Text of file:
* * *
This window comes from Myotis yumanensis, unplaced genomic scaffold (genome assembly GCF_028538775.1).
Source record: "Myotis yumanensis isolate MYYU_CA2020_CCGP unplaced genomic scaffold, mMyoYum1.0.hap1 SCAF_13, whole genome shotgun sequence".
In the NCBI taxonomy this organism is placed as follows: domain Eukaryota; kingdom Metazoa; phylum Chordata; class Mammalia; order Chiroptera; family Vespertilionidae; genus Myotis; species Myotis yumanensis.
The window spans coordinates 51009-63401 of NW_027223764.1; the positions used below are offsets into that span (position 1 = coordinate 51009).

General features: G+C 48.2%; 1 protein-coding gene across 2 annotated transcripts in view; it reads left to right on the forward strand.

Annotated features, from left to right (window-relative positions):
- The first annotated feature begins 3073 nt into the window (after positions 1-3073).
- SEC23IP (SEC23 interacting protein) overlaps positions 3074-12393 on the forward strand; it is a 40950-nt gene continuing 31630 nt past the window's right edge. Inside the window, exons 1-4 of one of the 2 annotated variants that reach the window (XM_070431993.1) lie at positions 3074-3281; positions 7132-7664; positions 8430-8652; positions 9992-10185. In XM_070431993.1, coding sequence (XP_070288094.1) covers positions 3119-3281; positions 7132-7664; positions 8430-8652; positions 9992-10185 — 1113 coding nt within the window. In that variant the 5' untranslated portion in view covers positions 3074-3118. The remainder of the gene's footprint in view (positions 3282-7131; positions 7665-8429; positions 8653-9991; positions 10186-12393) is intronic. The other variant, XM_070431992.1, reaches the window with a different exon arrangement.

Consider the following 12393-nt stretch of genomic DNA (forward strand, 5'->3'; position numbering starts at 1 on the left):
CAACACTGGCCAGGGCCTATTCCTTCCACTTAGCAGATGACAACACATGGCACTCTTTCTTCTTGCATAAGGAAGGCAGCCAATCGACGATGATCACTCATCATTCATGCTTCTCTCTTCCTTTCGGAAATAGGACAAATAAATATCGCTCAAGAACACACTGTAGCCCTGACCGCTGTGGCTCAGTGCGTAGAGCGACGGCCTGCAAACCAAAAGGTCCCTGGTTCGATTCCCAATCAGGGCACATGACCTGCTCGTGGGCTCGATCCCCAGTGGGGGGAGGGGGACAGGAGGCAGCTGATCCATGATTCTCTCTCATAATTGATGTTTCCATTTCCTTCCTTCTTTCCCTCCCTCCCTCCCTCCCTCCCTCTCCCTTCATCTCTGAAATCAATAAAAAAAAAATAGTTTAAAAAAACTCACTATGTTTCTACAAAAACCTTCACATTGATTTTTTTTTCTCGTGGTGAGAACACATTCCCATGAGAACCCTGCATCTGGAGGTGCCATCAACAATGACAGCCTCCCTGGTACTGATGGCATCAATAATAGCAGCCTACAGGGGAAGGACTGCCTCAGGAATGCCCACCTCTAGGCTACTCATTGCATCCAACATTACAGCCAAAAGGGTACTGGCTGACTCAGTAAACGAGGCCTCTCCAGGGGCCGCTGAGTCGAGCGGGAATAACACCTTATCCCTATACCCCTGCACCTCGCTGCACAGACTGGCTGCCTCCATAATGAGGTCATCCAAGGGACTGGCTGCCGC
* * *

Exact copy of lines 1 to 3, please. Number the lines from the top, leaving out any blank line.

This window comes from Myotis yumanensis, unplaced genomic scaffold (genome assembly GCF_028538775.1).
Source record: "Myotis yumanensis isolate MYYU_CA2020_CCGP unplaced genomic scaffold, mMyoYum1.0.hap1 SCAF_13, whole genome shotgun sequence".
In the NCBI taxonomy this organism is placed as follows: domain Eukaryota; kingdom Metazoa; phylum Chordata; class Mammalia; order Chiroptera; family Vespertilionidae; genus Myotis; species Myotis yumanensis.